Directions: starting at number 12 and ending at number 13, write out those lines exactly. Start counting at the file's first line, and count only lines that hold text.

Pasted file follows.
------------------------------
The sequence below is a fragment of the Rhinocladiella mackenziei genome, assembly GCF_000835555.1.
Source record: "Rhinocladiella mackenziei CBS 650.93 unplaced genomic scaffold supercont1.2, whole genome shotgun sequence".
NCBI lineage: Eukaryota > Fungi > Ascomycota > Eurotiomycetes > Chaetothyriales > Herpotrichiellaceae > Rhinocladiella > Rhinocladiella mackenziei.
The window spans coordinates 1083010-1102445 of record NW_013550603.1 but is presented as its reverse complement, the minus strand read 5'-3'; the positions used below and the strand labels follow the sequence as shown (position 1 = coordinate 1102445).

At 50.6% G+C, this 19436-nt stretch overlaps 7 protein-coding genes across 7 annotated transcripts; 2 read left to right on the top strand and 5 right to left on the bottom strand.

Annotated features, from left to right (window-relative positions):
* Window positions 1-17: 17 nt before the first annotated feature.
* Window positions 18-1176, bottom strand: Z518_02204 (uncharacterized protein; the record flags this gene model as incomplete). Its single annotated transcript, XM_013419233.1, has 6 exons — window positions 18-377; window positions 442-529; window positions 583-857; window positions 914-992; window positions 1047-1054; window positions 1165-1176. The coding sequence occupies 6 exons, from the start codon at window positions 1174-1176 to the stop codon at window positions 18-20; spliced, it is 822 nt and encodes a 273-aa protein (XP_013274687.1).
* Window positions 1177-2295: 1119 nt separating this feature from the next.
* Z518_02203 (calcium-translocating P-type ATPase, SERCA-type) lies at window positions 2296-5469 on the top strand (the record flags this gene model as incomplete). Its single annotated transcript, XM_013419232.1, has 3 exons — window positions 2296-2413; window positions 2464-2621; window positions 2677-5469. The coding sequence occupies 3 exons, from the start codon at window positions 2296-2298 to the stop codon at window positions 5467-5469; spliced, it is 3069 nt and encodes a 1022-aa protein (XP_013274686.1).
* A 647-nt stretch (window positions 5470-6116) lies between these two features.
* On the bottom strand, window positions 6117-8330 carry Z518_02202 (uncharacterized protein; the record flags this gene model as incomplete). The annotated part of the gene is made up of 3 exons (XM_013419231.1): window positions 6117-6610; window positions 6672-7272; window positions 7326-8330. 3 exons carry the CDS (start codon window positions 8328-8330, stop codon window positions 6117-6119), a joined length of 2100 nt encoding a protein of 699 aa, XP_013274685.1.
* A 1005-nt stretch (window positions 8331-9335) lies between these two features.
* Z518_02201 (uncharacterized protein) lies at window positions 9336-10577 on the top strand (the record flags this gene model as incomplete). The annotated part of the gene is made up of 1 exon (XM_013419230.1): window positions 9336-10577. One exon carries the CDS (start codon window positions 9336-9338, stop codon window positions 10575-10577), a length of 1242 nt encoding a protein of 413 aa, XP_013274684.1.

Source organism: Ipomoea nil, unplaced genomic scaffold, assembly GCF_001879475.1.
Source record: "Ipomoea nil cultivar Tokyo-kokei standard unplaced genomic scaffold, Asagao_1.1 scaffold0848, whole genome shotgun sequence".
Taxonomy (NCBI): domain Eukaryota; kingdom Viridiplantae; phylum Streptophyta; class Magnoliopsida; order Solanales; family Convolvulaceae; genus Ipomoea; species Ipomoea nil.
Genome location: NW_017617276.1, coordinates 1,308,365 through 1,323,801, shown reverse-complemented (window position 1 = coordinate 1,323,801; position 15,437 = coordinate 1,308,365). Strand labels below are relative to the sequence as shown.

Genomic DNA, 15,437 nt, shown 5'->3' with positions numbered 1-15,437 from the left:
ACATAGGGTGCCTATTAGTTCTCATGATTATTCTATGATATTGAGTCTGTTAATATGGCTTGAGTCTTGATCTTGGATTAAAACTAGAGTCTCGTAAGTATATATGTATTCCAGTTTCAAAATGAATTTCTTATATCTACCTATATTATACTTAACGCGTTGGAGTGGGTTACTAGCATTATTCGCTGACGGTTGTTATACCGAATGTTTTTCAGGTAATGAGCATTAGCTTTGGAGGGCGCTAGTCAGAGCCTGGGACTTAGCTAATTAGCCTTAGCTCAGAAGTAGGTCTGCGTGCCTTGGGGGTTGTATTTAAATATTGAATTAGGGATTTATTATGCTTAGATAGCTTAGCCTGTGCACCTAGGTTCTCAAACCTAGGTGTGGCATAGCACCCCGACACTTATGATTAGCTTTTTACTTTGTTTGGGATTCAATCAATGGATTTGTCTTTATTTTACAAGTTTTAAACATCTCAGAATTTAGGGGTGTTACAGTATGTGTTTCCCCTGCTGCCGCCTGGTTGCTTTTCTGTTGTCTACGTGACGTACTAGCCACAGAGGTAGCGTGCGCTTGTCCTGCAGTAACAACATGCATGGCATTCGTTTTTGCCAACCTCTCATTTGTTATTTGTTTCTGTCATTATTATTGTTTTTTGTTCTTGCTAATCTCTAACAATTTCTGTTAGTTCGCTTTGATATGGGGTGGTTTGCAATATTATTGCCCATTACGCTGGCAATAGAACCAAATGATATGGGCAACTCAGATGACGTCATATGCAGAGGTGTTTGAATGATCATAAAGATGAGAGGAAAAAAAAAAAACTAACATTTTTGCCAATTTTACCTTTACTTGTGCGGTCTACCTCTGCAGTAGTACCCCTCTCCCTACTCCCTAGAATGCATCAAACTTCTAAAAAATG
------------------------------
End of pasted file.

* On the bottom strand, window positions 6117-8330 carry Z518_02202 (uncharacterized protein; the record flags this gene model as incomplete). The annotated part of the gene is made up of 3 exons (XM_013419231.1): window positions 6117-6610; window positions 6672-7272; window positions 7326-8330. 3 exons carry the CDS (start codon window positions 8328-8330, stop codon window positions 6117-6119), a joined length of 2100 nt encoding a protein of 699 aa, XP_013274685.1.
* A 1005-nt stretch (window positions 8331-9335) lies between these two features.